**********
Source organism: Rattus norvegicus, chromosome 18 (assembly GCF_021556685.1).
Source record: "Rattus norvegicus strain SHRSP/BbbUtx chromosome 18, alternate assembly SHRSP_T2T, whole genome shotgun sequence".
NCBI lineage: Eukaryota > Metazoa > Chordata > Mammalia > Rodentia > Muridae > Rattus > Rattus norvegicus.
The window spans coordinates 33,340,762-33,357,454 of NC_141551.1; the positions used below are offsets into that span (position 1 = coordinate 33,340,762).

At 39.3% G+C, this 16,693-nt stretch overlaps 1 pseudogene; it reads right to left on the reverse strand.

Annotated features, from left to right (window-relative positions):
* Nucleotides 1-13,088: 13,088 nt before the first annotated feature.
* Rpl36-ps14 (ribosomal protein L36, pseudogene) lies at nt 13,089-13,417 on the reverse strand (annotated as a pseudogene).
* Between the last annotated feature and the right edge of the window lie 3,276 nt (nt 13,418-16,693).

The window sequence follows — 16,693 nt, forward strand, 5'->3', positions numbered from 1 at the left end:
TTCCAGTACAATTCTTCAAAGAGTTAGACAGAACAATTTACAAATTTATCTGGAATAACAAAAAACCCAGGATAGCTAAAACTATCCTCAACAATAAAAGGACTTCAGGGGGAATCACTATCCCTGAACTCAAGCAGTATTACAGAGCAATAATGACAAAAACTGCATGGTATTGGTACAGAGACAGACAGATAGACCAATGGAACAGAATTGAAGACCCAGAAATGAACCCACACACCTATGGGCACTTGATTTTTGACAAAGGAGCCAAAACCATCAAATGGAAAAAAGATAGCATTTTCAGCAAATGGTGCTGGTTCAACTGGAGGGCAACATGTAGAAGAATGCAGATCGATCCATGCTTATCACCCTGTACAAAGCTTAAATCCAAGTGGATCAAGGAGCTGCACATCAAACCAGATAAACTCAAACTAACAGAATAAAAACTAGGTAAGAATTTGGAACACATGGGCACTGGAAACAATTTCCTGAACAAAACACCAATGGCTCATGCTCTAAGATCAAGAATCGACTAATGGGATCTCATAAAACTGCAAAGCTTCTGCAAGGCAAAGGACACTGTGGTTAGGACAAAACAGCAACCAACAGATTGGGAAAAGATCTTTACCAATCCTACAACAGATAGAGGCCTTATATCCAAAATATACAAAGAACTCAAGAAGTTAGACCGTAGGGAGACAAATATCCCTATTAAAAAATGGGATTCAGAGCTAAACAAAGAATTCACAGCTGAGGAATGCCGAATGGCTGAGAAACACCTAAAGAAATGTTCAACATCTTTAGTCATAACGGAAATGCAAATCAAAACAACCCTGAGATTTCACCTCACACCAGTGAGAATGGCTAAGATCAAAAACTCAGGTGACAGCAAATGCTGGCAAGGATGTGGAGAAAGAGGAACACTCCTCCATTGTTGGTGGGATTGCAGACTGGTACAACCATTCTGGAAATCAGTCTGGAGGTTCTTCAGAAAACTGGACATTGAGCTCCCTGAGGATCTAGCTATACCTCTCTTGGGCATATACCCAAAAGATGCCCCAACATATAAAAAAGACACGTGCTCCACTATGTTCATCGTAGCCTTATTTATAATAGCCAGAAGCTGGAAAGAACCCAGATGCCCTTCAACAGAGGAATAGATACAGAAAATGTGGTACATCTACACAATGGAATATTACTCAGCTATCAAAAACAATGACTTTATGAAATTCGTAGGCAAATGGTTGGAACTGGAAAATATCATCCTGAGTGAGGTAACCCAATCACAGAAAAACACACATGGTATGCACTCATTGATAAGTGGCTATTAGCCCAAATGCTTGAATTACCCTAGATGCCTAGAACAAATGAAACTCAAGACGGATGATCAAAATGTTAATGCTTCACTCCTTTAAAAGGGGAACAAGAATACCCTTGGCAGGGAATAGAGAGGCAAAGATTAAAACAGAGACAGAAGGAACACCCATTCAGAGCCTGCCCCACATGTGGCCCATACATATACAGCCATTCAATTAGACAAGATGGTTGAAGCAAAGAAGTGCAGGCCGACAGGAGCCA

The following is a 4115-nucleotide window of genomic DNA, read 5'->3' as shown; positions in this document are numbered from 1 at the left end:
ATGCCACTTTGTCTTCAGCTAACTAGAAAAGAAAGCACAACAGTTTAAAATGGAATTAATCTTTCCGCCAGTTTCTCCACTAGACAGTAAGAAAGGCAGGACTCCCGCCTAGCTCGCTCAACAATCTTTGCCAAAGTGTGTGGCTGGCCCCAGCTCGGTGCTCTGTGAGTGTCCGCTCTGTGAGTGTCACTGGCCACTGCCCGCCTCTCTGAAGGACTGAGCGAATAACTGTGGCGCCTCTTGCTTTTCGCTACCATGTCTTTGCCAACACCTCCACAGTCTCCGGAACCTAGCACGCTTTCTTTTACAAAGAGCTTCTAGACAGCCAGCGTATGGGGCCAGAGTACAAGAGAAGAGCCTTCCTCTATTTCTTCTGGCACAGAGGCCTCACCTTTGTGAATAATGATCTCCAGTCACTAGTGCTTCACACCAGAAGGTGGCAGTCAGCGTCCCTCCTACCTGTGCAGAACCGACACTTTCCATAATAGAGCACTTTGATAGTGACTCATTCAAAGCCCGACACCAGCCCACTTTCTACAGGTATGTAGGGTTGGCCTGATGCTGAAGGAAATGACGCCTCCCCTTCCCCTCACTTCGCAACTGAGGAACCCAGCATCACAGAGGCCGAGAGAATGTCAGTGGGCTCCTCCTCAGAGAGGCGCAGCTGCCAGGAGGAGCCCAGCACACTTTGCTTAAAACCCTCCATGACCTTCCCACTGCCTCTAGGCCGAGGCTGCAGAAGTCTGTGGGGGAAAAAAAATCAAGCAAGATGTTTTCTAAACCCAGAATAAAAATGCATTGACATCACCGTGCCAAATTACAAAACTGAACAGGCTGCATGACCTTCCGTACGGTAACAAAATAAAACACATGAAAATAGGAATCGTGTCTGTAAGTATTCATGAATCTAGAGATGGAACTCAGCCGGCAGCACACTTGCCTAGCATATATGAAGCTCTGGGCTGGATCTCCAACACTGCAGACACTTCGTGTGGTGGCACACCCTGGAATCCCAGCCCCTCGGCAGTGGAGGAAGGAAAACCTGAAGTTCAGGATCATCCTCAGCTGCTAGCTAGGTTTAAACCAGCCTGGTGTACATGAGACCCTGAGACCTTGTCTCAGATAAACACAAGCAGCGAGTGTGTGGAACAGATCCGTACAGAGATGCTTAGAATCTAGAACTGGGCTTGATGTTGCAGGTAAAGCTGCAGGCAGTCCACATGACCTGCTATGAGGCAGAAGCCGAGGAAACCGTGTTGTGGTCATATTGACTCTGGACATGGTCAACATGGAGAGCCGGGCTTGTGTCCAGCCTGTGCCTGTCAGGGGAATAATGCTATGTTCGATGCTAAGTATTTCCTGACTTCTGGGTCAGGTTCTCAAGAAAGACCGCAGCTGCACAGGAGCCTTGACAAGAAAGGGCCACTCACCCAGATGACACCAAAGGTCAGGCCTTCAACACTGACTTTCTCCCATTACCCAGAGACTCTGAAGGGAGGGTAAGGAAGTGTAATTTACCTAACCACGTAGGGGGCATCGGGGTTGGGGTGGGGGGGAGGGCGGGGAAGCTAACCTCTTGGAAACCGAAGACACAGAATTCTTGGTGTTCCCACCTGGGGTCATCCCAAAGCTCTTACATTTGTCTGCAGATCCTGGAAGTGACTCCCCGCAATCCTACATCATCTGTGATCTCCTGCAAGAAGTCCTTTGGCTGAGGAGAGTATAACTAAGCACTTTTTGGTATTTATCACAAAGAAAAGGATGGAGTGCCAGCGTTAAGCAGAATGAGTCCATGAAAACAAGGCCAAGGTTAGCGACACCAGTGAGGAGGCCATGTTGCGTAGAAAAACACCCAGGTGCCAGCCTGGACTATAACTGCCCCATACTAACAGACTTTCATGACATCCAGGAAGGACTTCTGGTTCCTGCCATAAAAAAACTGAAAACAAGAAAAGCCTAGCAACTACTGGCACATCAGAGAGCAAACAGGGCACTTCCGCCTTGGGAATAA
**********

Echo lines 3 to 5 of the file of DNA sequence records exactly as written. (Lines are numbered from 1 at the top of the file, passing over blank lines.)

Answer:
NCBI lineage: Eukaryota > Metazoa > Chordata > Mammalia > Rodentia > Muridae > Rattus > Rattus norvegicus.
The window spans coordinates 33,340,762-33,357,454 of NC_141551.1; the positions used below are offsets into that span (position 1 = coordinate 33,340,762).

At 39.3% G+C, this 16,693-nt stretch overlaps 1 pseudogene; it reads right to left on the reverse strand.